Cardamom has a complex flavor. It’s citrusy, minty, spicy, and herbal all at the same time, and it’s highly fragrant too. Due to this, it’s widely used in all sorts of dishes. There are no reported risks of using cardamom in cooking or any known adverse side effects. Using cardamom as a spice and flavor agent is safe for most people. There is no established dosage for taking cardamom as a supplement.
- Cures cough and cold: Cardamom is packed with antioxidants. There are two kinds of cardamoms, green and black. Black cardamoms help in curing colds and cough and certain respiratory problems.
- Prevents bad breath: The floral and sweet aroma of cardamoms makes it a natural breath freshener. A major component of cardamom oil called cineole is known for its antimicrobial properties that promote oral hygiene and it also fights bacteria that cause bad breath.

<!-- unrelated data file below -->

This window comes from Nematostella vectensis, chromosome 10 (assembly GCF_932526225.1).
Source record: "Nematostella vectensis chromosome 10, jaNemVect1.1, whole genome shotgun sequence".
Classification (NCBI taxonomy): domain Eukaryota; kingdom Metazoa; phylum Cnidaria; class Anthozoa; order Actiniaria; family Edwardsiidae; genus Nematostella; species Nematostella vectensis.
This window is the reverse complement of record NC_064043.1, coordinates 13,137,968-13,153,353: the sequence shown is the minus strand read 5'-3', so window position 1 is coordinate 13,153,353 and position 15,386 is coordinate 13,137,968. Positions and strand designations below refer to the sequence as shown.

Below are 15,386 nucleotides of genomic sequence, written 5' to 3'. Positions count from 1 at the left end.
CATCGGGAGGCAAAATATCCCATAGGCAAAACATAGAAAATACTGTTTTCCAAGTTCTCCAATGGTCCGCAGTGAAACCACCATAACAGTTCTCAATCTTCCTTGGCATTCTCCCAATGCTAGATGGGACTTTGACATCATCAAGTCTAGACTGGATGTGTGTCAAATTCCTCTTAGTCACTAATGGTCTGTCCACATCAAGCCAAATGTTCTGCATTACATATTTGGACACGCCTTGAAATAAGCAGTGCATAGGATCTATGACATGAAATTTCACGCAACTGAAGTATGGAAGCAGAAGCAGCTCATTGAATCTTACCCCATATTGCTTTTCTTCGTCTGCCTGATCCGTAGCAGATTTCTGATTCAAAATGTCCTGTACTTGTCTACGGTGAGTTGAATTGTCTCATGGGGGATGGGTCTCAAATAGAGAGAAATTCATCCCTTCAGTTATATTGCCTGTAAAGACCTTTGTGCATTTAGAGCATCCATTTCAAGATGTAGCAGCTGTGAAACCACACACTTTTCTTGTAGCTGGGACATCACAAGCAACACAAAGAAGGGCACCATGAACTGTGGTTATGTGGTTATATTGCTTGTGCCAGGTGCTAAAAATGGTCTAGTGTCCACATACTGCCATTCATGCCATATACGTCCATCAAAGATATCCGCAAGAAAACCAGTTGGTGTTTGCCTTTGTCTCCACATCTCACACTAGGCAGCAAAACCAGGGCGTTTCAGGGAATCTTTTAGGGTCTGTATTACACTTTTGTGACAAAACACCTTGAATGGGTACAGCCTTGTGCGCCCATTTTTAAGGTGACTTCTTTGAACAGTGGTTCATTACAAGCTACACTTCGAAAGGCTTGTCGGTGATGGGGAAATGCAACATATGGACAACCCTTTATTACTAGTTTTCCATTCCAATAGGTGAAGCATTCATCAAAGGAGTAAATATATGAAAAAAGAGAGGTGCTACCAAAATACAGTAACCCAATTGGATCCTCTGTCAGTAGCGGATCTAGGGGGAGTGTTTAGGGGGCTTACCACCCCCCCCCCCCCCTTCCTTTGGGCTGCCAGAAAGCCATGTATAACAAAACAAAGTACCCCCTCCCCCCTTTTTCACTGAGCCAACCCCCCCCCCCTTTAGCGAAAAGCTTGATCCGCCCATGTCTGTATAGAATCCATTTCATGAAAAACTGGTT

- Boosts blood circulation: Cardamom is known to increase the blood circulation in your body and especially to your lungs and so, is often used your energy levels up.
- Regulates your blood sugar levels: Black cardamom is often touted as an effective remedy for treating high blood sugar levels. Cardamom is rich in manganese which helps in controlling blood sugar levels in the body.
- Supports weight loss: Cardamom boosts energy metabolism and helps the body burn more fat effectively.
- Treat sleep trouble: Inhaling the sweet and soothing aroma of cardamom essential oil may help in treating sleep issues such as insomnia, restlessness, and anxiety.
- Aids digestion: Cardamom is good for curing stomach problems like indigestion, gas, and constipation. Cardamom contains chemicals that are known to increase the movement of food through the intestine.
Note: Cardamom can also help in treating gastrointestinal issues like indigestion, nausea, vomiting, stomach pain and spasms.